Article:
How not to solve systemic problems

Organizations generally try to find the nicest, most empathetic people for their customer service department. It’s way, I think, of placating customers without really fixing the problem.
The people at the front desk at Charter (our local cable company), Comcast (in spite of their occasional cement headedness), Social Security, Metlife, and other are very nice. It’s hard to get mad at them, even when they’re explaining something that clearly went kablooie.
My iPad app for our local paper, the Worcester Telegram and Gazette, stopped working the other morning. I was unable to sign in, even though my account was good on their website. Among other things, when I was trying to figure out what was going on, I received this vexing message.

I sent an email to their customer service address and received no response. Twenty-four hours later, I called and talked with a very nice woman who explained that a) my account number was linked to an old address that was no longer valid after we moved in June and b) everything was all set now, except that I’d have to wait another 24 hours before I could use the iPad app.
A day before I can use an app?! That’s frickin’ nuts. The person on the line was very nice.
We had a similar incident with Metlife, where an important document was sent to our old address and returned (presumably because the envelope said not to forward it). No one at Metlife thought to contact our agent or to call us on the phone numbers we had listed with our account. The transaction just dropped into a bureaucratic black hole from which neither light nor reason could escape. The person on the customer line was very nice in explaining what had happened.
Seth Godin writes that the lowliest employee in an organization is an ambassador. Theirs is a hard job. “They apologize. Not for things they did wrong, but for things that others did wrong.” Ambassadors can only be successful if the messages that they receive from customers are moved back up the chain of command, such that the originating problems are fixed. If you hire nice and empathetic people whose job it is to mollify the irate customer time and time again and have no mechanism to learn from those people, you will burn out those employees and lose customers. Unless, of course, you’re so big that you don’t have care.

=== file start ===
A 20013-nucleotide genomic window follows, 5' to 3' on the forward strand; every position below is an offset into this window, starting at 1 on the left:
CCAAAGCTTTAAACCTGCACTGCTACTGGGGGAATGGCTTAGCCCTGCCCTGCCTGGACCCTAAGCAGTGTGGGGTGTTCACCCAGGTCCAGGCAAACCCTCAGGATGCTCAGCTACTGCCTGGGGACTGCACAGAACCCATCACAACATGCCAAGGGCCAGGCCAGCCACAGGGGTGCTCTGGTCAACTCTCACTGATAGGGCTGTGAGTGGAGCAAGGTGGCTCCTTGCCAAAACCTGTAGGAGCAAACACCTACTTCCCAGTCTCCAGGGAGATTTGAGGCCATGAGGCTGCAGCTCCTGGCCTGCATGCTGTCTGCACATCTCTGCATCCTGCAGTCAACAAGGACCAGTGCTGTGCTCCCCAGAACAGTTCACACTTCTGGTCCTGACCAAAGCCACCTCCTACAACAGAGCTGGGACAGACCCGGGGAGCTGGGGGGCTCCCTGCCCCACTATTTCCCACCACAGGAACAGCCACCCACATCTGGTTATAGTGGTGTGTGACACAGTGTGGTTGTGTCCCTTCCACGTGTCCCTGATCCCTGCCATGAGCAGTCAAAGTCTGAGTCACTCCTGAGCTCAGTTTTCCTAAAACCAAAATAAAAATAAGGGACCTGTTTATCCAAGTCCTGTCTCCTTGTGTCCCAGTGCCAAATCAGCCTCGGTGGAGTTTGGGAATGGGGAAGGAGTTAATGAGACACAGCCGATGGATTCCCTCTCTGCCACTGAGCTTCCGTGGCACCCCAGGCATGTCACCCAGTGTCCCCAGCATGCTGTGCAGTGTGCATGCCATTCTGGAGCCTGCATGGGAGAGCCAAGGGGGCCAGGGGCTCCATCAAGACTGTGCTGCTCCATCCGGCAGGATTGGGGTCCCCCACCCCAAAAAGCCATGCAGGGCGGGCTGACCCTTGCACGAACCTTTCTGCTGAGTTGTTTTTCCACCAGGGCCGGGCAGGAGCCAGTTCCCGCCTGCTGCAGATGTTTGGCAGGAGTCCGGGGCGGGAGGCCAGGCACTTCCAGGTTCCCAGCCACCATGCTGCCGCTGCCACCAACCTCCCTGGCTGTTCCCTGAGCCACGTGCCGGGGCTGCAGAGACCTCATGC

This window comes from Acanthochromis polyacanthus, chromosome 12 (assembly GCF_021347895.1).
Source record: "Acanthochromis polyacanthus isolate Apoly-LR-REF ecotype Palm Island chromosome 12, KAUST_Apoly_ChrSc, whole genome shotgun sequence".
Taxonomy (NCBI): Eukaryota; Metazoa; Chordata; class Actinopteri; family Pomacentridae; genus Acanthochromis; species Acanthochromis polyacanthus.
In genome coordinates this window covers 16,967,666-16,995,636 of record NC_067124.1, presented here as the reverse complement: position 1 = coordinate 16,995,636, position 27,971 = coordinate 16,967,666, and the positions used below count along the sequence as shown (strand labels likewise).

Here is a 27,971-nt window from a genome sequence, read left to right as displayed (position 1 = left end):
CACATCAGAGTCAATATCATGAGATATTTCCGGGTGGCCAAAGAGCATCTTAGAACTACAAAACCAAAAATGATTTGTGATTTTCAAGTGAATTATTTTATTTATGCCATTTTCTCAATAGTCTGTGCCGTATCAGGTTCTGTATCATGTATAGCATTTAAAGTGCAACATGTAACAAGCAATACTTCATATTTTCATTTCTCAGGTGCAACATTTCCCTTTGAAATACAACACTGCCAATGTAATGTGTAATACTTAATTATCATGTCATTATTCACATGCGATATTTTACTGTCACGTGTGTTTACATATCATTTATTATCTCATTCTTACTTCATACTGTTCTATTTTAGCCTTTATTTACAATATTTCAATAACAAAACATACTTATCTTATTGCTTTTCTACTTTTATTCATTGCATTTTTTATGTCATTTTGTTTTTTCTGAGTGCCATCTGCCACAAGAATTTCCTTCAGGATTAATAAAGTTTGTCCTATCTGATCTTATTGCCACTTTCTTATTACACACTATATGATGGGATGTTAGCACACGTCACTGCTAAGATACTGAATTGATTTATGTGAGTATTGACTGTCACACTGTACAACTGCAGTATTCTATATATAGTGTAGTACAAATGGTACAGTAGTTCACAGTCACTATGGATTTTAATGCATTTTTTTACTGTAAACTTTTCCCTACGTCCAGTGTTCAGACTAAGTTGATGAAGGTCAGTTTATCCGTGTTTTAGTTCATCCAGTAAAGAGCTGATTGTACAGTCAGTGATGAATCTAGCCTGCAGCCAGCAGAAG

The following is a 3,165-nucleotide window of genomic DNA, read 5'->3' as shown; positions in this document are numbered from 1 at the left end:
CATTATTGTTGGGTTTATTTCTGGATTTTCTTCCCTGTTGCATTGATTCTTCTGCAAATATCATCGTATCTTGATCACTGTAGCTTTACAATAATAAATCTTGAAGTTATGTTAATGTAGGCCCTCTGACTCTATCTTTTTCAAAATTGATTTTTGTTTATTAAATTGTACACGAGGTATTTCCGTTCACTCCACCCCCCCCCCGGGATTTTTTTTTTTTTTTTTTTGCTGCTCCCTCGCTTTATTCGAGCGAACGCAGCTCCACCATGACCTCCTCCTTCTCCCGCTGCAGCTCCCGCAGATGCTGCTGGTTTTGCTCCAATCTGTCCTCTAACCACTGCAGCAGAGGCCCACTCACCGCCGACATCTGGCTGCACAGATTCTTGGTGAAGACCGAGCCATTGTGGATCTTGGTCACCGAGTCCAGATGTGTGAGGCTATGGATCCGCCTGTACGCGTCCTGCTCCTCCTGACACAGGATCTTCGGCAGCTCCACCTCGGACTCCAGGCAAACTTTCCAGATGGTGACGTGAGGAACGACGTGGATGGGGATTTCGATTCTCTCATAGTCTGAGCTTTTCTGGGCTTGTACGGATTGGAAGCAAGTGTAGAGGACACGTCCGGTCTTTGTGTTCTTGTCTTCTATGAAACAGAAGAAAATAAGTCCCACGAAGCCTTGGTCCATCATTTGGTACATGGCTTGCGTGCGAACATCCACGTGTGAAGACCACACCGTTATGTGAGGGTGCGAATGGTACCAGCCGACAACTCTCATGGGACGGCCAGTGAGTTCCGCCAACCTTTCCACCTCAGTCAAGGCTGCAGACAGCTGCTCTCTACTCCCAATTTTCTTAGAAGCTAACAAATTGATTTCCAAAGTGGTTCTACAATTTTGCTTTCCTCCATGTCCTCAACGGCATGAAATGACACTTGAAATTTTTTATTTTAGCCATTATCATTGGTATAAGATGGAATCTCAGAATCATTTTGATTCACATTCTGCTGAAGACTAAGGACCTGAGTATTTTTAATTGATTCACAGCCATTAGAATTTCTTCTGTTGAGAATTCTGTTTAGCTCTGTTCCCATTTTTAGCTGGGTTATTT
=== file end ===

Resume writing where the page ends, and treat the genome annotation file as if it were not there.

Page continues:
The Hotel Californication of America

It costs more than three times as much to rid yourself of America citizenship as it does to obtain it.
The naturalization fee is $680, including the $85 biometric charge. (If you’re over 75, the biometric fee is waived.)
To renounce your citizenship, you must pay an exit fee of $2350, up from $450.
Not a lot of people are leaving, however. The Wall Street Journal reports that 1800 departed these fair shores in 2011, a sixfold increase during the Obama administration. Even though Rush Limbaugh gave us hope when he said he’d move to Costa Rica if Obamacare became law, he’s still rumbling among us. 

Ten years of Gmail

I don’t remember my first email message. It was some time during the early 1980s when I was working at DEC. For most of that decade, email was all internal, sent from one DEC-owned computer along DEC networks to another DEC-owned computer.
As the 80s closed, there were a bunch of email protocols and messaging schemes. It wasn’t until the early 90s that I started using the format on a regular basis.
My first non-work email address was through a local provider, now defunct, called (It’s now a parked domain held by a Chinese company.) It was run by a weird, fanatically pro-smoking guy named Joe Something-or-other whom I knew from DEC. We used that for a couple of years and then switched to Ultranet before buying my own domain and hosting services in 2001.
When Gmail came along in April 2004, it was invite-only. Google handed out invitations to a few folks and let those new subscribers invite others. It took until August for someone in my circle of friends to have invitations available. I signed up on August 25, 2004.

They promised a gigabyte of free storage, five to 10 times what other providers were offering. They discouraged people from deleting messages. They did this in part so that they could have more information to search and thus give you ads and also to change our thinking about online storage. Cloud storage is, for most folks, effectively unlimited. I long passed 100K messages. (At this writing I have 113,481 conversations, individual messages plus replies. I am using 11Gb for email and other Google services such as photos and docs.
Threaded messages were confusing to some people at first. In threaded email messages, the original messages and its replies are grouped together. It’s much easier to keep track of discussions, but it can be disorienting for people who were expecting each email to be delivered in a discrete chunk.
Some of my friends distrust Google and/or cloud services and prefer to download all of their email to their local computer. Others dislike the Gmail interface, the appearance of ads, and Google in general. Good for them.
For me, the convenience of having an email service that I can use on any device anywhere far outweighs the worries.
Gmail changed the way that we think about email. No other product has come close to having that kind of impact.